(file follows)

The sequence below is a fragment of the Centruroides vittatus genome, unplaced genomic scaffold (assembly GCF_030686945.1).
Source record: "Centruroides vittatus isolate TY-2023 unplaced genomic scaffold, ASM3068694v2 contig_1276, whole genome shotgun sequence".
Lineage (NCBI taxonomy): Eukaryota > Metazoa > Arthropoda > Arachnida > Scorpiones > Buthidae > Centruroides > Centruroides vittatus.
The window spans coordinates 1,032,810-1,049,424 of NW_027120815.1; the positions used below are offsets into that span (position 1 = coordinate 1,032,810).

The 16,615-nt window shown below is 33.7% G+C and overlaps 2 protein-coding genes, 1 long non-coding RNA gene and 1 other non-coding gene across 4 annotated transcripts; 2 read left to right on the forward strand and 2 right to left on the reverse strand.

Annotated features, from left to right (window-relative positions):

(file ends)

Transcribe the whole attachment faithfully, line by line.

The sequence below is a fragment of the Centruroides vittatus genome, unplaced genomic scaffold (assembly GCF_030686945.1).
Source record: "Centruroides vittatus isolate TY-2023 unplaced genomic scaffold, ASM3068694v2 contig_1276, whole genome shotgun sequence".
Lineage (NCBI taxonomy): Eukaryota > Metazoa > Arthropoda > Arachnida > Scorpiones > Buthidae > Centruroides > Centruroides vittatus.
The window spans coordinates 1,032,810-1,049,424 of NW_027120815.1; the positions used below are offsets into that span (position 1 = coordinate 1,032,810).

The 16,615-nt window shown below is 33.7% G+C and overlaps 2 protein-coding genes, 1 long non-coding RNA gene and 1 other non-coding gene across 4 annotated transcripts; 2 read left to right on the forward strand and 2 right to left on the reverse strand.

Annotated features, from left to right (window-relative positions):